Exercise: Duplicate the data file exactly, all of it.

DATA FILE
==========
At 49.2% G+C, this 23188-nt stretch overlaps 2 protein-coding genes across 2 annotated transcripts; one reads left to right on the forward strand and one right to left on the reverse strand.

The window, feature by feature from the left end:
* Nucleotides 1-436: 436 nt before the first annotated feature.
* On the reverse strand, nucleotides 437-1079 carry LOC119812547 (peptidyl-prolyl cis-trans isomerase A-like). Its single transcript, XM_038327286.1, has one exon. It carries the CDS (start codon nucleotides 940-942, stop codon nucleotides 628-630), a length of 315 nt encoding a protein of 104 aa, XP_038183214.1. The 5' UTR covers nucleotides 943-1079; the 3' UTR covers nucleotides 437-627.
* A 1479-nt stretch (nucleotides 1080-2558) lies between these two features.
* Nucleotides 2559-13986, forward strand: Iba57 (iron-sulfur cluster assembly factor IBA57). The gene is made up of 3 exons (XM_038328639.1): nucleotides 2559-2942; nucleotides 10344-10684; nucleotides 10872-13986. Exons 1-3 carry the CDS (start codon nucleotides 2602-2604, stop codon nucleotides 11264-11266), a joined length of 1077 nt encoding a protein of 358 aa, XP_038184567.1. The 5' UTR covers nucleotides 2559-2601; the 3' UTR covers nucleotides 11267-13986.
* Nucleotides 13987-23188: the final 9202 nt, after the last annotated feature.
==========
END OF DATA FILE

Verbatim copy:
At 49.2% G+C, this 23188-nt stretch overlaps 2 protein-coding genes across 2 annotated transcripts; one reads left to right on the forward strand and one right to left on the reverse strand.

The window, feature by feature from the left end:
* Nucleotides 1-436: 436 nt before the first annotated feature.
* On the reverse strand, nucleotides 437-1079 carry LOC119812547 (peptidyl-prolyl cis-trans isomerase A-like). Its single transcript, XM_038327286.1, has one exon. It carries the CDS (start codon nucleotides 940-942, stop codon nucleotides 628-630), a length of 315 nt encoding a protein of 104 aa, XP_038183214.1. The 5' UTR covers nucleotides 943-1079; the 3' UTR covers nucleotides 437-627.
* A 1479-nt stretch (nucleotides 1080-2558) lies between these two features.
* Nucleotides 2559-13986, forward strand: Iba57 (iron-sulfur cluster assembly factor IBA57). The gene is made up of 3 exons (XM_038328639.1): nucleotides 2559-2942; nucleotides 10344-10684; nucleotides 10872-13986. Exons 1-3 carry the CDS (start codon nucleotides 2602-2604, stop codon nucleotides 11264-11266), a joined length of 1077 nt encoding a protein of 358 aa, XP_038184567.1. The 5' UTR covers nucleotides 2559-2601; the 3' UTR covers nucleotides 11267-13986.
* Nucleotides 13987-23188: the final 9202 nt, after the last annotated feature.